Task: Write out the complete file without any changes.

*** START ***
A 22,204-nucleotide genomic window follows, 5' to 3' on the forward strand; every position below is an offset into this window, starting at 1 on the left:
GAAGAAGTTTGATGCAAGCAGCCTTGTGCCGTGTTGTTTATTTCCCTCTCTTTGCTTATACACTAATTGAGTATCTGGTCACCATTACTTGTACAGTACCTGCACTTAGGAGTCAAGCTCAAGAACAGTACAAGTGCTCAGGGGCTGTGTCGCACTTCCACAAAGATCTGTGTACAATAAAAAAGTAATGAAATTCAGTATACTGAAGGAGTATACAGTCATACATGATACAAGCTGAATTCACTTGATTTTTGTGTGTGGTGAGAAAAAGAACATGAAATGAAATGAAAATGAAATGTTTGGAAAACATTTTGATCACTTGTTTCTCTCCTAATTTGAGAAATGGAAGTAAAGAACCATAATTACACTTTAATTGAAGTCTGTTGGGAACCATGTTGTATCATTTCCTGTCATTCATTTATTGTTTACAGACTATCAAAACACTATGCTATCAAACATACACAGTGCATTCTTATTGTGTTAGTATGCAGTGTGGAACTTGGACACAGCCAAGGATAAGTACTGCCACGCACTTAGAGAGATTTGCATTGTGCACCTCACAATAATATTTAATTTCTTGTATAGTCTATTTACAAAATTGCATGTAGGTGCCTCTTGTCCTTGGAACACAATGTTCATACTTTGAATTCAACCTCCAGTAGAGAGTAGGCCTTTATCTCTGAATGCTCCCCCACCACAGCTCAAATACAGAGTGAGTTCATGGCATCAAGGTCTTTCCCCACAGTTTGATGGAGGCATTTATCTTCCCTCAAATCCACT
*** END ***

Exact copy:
A 22,204-nucleotide genomic window follows, 5' to 3' on the forward strand; every position below is an offset into this window, starting at 1 on the left:
GAAGAAGTTTGATGCAAGCAGCCTTGTGCCGTGTTGTTTATTTCCCTCTCTTTGCTTATACACTAATTGAGTATCTGGTCACCATTACTTGTACAGTACCTGCACTTAGGAGTCAAGCTCAAGAACAGTACAAGTGCTCAGGGGCTGTGTCGCACTTCCACAAAGATCTGTGTACAATAAAAAAGTAATGAAATTCAGTATACTGAAGGAGTATACAGTCATACATGATACAAGCTGAATTCACTTGATTTTTGTGTGTGGTGAGAAAAAGAACATGAAATGAAATGAAAATGAAATGTTTGGAAAACATTTTGATCACTTGTTTCTCTCCTAATTTGAGAAATGGAAGTAAAGAACCATAATTACACTTTAATTGAAGTCTGTTGGGAACCATGTTGTATCATTTCCTGTCATTCATTTATTGTTTACAGACTATCAAAACACTATGCTATCAAACATACACAGTGCATTCTTATTGTGTTAGTATGCAGTGTGGAACTTGGACACAGCCAAGGATAAGTACTGCCACGCACTTAGAGAGATTTGCATTGTGCACCTCACAATAATATTTAATTTCTTGTATAGTCTATTTACAAAATTGCATGTAGGTGCCTCTTGTCCTTGGAACACAATGTTCATACTTTGAATTCAACCTCCAGTAGAGAGTAGGCCTTTATCTCTGAATGCTCCCCCACCACAGCTCAAATACAGAGTGAGTTCATGGCATCAAGGTCTTTCCCCACAGTTTGATGGAGGCATTTATCTTCCCTCAAATCCACT